Under Missouri law,

the elements of common-law fraud are: "(1) a representation, (2) its falsity, (3) its materiality, (4) the speaker's knowledge of its falsity or ignorance of its truth, (5) his intent that it should be acted on by the hearer and in the manner reasonably contemplated, (6) the hearer's ignorance of its falsity, (7) his reliance on its truth, (8) his right to rely thereon, (9) and his consequent and proximate injury."

Washburn v. Kansas City Life Ins. Co., 831 F.2d 1404, 1411 (8th Cir.1987) (quoting Heitman v. Brown Group, Inc., 638 S.W.2d 316, 319 (Mo.Ct.App.1982)). Each of these elements must be established to make a submissible case of fraud, and failure to establish any one is fatal to recovery. Id.

The critical element in a fraud case based on a statement of present intent is proof that the speaker, at the time of the utterance, actually did not intend to perform consistently with his words. Craft v. Metromedia, Inc., 766 F.2d 1205, 1219 (8th Cir. 1985), cert. denied, 475 U.S. 1058, 106 S.Ct. 1285, 89 L.Ed.2d 592 (1986). Absent such an inconsistent intent there is no misrepresentation of fact or state of mind but only a breach of promise or failure to perform. Id. It is not enough that for any reason, good or bad, the speaker changes his mind and fails or refuses to carry his expressed intention into effect. Id. Whether the facts and circumstances justify a conclusion that a defendant knows a representation is false when made is ordinarily a question for the jury. Jacobs, 19 F.3d at 1263. Intent not to perform cannot be shown solely by nonperformance, it must be shown by other evidence. Id.

Here, Paul presented no facts or circumstances which, if believed, would allow a jury to find that Farmland knew its representations, if made, were false when made. Paul relies only on the testimony of Rainey to establish his fraud claim. Having carefully reviewed the testimony of Rainey in the light most favorable to Paul and giving Paul the benefit of all favorable inferences, we conclude that there is insufficient evidence for a reasonable jury to have found that Rainey's expressed desire to establish a long-term employment relationship with Paul was false when it was made. The evidence points to nothing more than a later "change of mind" by Rainey when Paul did not live up to the company's expectations as Chief Information Officer. Because Paul failed to produce any evidence that Rainey did not intend to perform consistently with his words, the district court properly dismissed the fraud claim. See, e.g., Washburn, 831 F.2d at 1412 (affirming entry of directed verdict on fraud claim for failure of proof under Missouri law).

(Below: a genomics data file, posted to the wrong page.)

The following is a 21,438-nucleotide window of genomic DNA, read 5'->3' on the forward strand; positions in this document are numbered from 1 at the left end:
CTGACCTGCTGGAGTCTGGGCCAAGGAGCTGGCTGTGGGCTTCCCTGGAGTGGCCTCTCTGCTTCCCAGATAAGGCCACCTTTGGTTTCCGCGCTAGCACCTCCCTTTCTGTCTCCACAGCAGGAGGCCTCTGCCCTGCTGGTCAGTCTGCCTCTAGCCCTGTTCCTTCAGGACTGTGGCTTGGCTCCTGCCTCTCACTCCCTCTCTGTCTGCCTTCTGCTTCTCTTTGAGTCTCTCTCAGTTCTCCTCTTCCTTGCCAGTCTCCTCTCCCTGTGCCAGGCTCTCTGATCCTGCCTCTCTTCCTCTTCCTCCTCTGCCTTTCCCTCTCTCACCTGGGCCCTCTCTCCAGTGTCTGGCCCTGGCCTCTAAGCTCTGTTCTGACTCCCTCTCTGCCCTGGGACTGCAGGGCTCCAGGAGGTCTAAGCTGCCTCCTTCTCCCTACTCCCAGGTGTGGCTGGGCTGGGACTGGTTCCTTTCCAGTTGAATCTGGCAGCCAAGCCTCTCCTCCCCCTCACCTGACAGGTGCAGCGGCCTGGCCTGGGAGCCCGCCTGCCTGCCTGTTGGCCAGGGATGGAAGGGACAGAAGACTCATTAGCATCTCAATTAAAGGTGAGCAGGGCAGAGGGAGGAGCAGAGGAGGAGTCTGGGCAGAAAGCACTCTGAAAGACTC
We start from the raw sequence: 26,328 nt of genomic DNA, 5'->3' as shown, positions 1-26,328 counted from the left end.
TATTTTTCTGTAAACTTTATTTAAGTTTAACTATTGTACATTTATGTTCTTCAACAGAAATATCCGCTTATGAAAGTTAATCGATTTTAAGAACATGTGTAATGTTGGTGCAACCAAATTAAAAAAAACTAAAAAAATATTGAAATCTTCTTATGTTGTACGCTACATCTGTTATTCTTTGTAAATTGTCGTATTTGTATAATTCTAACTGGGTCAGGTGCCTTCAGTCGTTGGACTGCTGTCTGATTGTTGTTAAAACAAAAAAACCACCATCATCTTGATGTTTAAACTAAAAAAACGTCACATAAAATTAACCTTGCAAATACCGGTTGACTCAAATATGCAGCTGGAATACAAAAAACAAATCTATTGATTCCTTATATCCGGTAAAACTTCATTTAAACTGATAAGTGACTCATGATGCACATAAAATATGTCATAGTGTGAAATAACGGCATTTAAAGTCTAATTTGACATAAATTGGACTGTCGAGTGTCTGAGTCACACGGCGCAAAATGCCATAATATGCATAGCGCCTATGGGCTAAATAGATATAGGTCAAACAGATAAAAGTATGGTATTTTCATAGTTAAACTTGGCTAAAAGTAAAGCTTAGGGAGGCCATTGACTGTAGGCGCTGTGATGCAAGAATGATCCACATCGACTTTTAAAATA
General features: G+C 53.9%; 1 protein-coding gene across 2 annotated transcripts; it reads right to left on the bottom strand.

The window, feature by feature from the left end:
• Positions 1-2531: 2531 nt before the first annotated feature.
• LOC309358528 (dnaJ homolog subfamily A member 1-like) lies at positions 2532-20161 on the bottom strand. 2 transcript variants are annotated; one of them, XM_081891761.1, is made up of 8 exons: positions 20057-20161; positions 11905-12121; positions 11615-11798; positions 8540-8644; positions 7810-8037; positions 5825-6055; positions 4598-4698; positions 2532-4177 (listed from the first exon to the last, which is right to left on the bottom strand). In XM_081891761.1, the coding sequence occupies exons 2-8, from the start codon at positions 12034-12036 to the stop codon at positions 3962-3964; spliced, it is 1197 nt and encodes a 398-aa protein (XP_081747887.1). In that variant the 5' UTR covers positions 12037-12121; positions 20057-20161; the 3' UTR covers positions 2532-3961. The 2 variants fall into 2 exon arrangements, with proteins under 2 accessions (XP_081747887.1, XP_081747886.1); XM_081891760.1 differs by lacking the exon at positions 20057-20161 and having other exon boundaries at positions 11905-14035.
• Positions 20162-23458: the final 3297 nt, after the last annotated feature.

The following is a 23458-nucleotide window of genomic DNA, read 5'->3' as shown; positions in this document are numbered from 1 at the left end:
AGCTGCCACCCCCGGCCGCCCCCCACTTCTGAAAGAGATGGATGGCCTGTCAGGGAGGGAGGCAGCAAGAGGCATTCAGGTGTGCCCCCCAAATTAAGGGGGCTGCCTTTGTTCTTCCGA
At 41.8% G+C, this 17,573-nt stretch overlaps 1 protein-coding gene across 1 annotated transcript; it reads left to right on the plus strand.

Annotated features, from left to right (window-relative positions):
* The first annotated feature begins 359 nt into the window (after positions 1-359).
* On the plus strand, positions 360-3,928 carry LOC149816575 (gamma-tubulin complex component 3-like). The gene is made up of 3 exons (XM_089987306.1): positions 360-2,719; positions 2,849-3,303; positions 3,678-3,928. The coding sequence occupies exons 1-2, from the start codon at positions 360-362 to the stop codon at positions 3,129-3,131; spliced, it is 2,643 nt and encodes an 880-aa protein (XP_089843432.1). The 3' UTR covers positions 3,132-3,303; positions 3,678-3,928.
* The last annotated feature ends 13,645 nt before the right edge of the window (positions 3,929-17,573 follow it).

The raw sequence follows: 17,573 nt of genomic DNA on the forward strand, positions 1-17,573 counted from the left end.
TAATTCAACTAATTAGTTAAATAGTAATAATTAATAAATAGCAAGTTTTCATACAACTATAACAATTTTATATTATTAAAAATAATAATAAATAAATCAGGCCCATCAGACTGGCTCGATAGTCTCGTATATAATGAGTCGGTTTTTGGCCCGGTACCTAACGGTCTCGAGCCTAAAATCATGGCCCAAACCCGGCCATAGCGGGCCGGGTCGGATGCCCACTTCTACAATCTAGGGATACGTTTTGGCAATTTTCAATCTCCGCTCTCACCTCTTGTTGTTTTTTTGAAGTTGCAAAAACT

C. Admission of Evidence

Paul further asserts that improper admission of his personnel file from a former employer requires reversal of the jury's age discrimination verdict. We give great deference to a district court's rulings on admissibility of evidence and will reverse only if the court has committed a clear abuse of discretion. United States v. Jackson, 914 F.2d 1050, 1053 (8th Cir.1990). We find no abuse of discretion here. Paul "opened the door" with respect to the personnel file by introducing evidence of his work record at his former employer. The evidence refuted Paul's contention that he could have continued working for his former employer.

Moreover, a jury's verdict will not be disturbed absent a showing that the evidence was so prejudicial as to require a new trial which would be likely to produce a different result. O'Dell v. Hercules, Inc., 904 F.2d 1194, 1200 (8th Cir.1990). Given Paul's weak age discrimination case — Paul was over fifty when he was hired; he was terminated at age fifty-two by the same people who hired him, all of whom were older than he was — it is unlikely that the result would have been different if the evidence had been excluded. There was ample evidence that Paul was terminated because of poor performance and inability to achieve goals within the cost constraints placed upon him. Under the circumstances, we are unable to find that the evidence, even if improper, was so prejudicial that its exclusion would change the outcome of the trial.


Accordingly, the judgment of the district court is affirmed.

HEANEY, Senior Circuit Judge, dissenting.